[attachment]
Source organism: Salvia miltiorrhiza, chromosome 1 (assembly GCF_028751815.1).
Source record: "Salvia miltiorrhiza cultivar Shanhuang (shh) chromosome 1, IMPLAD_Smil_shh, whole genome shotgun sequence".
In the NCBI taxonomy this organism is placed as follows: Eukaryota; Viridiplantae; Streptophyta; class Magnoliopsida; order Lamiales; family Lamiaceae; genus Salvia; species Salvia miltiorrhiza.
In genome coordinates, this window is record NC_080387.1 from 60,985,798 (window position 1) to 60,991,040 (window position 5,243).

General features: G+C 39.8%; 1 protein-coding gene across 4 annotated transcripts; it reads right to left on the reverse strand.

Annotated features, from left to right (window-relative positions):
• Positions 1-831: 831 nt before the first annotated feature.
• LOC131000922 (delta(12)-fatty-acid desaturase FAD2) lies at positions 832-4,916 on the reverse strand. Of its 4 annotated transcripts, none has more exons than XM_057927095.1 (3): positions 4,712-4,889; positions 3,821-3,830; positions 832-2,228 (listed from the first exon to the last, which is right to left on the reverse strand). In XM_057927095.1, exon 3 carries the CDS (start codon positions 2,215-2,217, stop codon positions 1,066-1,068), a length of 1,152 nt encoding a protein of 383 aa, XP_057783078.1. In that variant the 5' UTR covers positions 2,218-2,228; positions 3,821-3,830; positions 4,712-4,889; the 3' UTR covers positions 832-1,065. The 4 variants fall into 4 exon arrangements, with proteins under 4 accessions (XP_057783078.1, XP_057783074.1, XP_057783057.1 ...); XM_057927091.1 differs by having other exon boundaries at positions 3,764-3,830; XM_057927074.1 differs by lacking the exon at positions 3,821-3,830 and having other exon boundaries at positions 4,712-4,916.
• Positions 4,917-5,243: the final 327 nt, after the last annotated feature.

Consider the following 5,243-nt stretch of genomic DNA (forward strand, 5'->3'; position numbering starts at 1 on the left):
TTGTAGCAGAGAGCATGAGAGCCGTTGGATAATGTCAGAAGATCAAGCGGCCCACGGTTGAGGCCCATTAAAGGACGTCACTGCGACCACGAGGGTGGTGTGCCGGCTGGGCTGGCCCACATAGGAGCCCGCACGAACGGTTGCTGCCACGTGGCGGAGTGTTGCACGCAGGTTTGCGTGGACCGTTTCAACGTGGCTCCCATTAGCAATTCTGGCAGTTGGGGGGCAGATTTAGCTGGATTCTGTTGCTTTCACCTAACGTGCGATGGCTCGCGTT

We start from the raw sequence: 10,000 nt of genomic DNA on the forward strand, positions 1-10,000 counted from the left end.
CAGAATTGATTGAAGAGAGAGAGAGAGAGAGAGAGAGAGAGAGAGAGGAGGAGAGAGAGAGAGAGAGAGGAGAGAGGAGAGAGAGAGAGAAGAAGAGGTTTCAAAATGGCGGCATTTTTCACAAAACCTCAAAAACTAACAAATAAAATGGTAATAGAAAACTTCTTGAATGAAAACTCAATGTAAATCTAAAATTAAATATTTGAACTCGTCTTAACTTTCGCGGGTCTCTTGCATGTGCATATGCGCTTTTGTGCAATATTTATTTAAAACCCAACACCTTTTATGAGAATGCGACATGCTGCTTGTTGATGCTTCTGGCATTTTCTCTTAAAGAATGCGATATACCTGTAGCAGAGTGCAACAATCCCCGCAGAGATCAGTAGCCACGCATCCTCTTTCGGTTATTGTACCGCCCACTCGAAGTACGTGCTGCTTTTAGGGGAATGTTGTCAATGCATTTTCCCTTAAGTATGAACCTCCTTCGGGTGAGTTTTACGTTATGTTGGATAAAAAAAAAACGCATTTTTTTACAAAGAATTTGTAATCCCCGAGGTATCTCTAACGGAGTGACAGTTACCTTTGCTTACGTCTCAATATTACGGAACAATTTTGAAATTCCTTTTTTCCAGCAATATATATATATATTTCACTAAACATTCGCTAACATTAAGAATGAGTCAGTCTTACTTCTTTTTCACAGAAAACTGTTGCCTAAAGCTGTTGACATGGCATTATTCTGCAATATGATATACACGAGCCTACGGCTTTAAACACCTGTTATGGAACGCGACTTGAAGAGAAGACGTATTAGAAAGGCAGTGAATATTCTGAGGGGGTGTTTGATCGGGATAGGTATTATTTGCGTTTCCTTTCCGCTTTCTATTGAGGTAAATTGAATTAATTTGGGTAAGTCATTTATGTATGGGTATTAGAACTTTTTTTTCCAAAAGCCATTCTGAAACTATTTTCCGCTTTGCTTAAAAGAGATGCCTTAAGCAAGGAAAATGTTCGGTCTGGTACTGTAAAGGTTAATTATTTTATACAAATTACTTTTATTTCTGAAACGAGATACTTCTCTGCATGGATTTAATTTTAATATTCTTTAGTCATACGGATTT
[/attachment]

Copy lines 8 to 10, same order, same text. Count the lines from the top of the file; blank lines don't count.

• LOC131000922 (delta(12)-fatty-acid desaturase FAD2) lies at positions 832-4,916 on the reverse strand. Of its 4 annotated transcripts, none has more exons than XM_057927095.1 (3): positions 4,712-4,889; positions 3,821-3,830; positions 832-2,228 (listed from the first exon to the last, which is right to left on the reverse strand). In XM_057927095.1, exon 3 carries the CDS (start codon positions 2,215-2,217, stop codon positions 1,066-1,068), a length of 1,152 nt encoding a protein of 383 aa, XP_057783078.1. In that variant the 5' UTR covers positions 2,218-2,228; positions 3,821-3,830; positions 4,712-4,889; the 3' UTR covers positions 832-1,065. The 4 variants fall into 4 exon arrangements, with proteins under 4 accessions (XP_057783078.1, XP_057783074.1, XP_057783057.1 ...); XM_057927091.1 differs by having other exon boundaries at positions 3,764-3,830; XM_057927074.1 differs by lacking the exon at positions 3,821-3,830 and having other exon boundaries at positions 4,712-4,916.
• Positions 4,917-5,243: the final 327 nt, after the last annotated feature.

Consider the following 5,243-nt stretch of genomic DNA (forward strand, 5'->3'; position numbering starts at 1 on the left):